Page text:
At this point, the group-randomized framework should be evident in the example of evaluating a new search interface: the 'group' is the user, and the 'unit of observation' is at the level of each search that a user conducts.

This example also hints at a key difference between policy evaluations and online experiments; namely, the size of the study. Typically, in a policy evaluation setting there are relatively few groups, often on the order of hundreds or fewer per trial. By contrast, in an online setting, the number of groups can range from thousands to billions. As we will see, this informs the way we account for the group structure when performing causal inference at Google.

The perils of incorrect units

Is the idea of 'minding our units' just some esoteric issue, or can this actually hurt us in practice? Let's use a simple synthetic dataset to look at the effects of accounting for (or ignoring!) an existing group structure. We generate observations $Y_{ij}$ that correspond to the $i^\textrm{th}$ observation for the $j^\textrm{th}$ group.

The simulation set-up is as follows: We fix the number of groups to be $N = 50,\!000$, then we generate observations for each of the groups, with group sizes governed by the Poisson parameter $\lambda$:
  • Draw the group mean, $m_j$, for the $j^\textrm{th}$ group with $m_j \sim N(0, 1)$.
  • For $\lambda$ in (0.0, 0.2, ..., 1.2):
    • Determine the size of the $j^\textrm{th}$ group, $n_j$, by drawing from $\textrm{Poiss}(\lambda) + 1$.
    • Generate observations for the $j^\textrm{th}$ group: for each group $j$ in 1, ..., $N$, generate $n_j$ individual observations $Y_{ij} \sim N(m_j, 0.25)$, for $i = 1,..., n_j$ (where $n_j$ was the group size, and $m_j$ was the group mean).
    • Calculate 95% bootstrap confidence intervals with two alternative resampling schemes:
      • Ignoring the group structure by resampling each observation $Y_{ij}$.
      • Accounting for the group structure by resampling each $j^\textrm{th}$ group.
It is worth noting that $\lambda$ is the only parameter that governs the overall sample size (which is $\Sigma n_j$ and will grow as $\lambda$ grows). However, the total number of independent groups is fixed at $N = 50,\!000$ throughout. Note also that in this simulation the within-group standard deviation (0.25) is much smaller than the between-group standard deviation (1.0), so we should not expect the overall sample standard deviation to respond directly to changes in the overall sample size.

We've implemented the above simulation in a simple R script included at the bottom of this post. We ran the simulation once to illustrate what's going on (Table 1) and then repeated the process 1,000 times to demonstrate how coverage is affected (Figure 1).

In Table 1, the first column gives the Poisson parameter $\lambda$, which governs the group sizes. The second column gives the percent of groups that have more than one observation per group, and the 3rd column gives the total number of observations across the 50,000 groups. The 4th and 5th columns give the half-width of the confidence interval (CI) by ignoring and accounting for the group structure.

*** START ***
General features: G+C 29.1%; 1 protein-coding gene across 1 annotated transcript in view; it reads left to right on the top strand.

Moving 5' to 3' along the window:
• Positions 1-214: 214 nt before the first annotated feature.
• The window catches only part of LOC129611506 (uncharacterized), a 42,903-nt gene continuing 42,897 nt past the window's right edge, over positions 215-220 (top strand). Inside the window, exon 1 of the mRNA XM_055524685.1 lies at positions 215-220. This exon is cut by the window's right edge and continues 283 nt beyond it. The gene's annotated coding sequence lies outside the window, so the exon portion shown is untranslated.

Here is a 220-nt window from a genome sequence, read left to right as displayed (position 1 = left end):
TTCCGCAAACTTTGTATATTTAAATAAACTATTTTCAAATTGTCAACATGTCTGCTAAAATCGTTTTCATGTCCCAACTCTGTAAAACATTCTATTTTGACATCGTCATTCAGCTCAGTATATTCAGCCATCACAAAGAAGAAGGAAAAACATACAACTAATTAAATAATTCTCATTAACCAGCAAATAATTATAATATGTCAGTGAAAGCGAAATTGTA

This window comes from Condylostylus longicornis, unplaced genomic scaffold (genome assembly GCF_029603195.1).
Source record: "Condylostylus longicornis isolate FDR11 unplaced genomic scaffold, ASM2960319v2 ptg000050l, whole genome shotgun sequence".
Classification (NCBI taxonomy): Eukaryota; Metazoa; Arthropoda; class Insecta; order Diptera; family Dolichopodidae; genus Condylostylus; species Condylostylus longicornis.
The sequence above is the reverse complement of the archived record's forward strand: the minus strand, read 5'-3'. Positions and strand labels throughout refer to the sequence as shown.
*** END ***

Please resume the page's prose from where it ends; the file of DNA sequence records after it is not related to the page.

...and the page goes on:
% groups with more than one observation
# observations
CI half-width (a)
CI half-width (b)

Table 1: Output of the simulation showing CIs that either (a) ignore or (b) account for within-group dependence.

You can see that as you read down the table, $\lambda$ increases and the groups become increasingly heterogeneous (more groups contribute multiple observations per group). Of course, when $\lambda = 0$, each group contains only one observation, so there is no dependence to account for, but it is included for reference. By comparing the 4th and 5th column it is clear that as the groups become more heterogeneous, the discrepancy between the two CIs increases.

For example, in the third to last row, when $\lambda = 0.8$ and 55% of the groups have more than one observation, the CI when we (mistakenly) treat each observation as independent is 40% narrower than the CI when we (correctly) account for the true group structure (compare 0.006 to 0.010). Even when we have a less extreme example such as the second row, with $\lambda = 0.2$ and a mere 18% of groups having multiple observations per group, there is already a noticeable difference in the CI widths.

While Table 1 indicates why ignoring the group structure can give incorrect and excessively narrow CIs, it is even more instructive to look at the actual coverage of the two estimators. Coverage is the probability the CI computed by a particular method contains (or 'covers') the true value of the estimand, which is an effect of 0 in this simulation. The figure below shows empirical coverage rates based on 1,000 simulations. The red bars show how often the CI contained the true value of the estimand when we ignore the group structure. Contrast this with the cyan-colored bars, which show coverage of the CIs in which we properly account for the group structure. Even at values as low as $\lambda = 0.2$, the coverage of the CI that ignores the group structure drops to 90%, while the CI that accounts for the group structure keeps its nominal coverage of 95% (blue dotted line), in line with the desired false-positive rate of 5%. By the time $\lambda$ is 1.2, ignoring the group structure reduces coverage to 77%, showing how ignoring the group structure leads to optimistic inferences (i.e., CIs which are too narrow).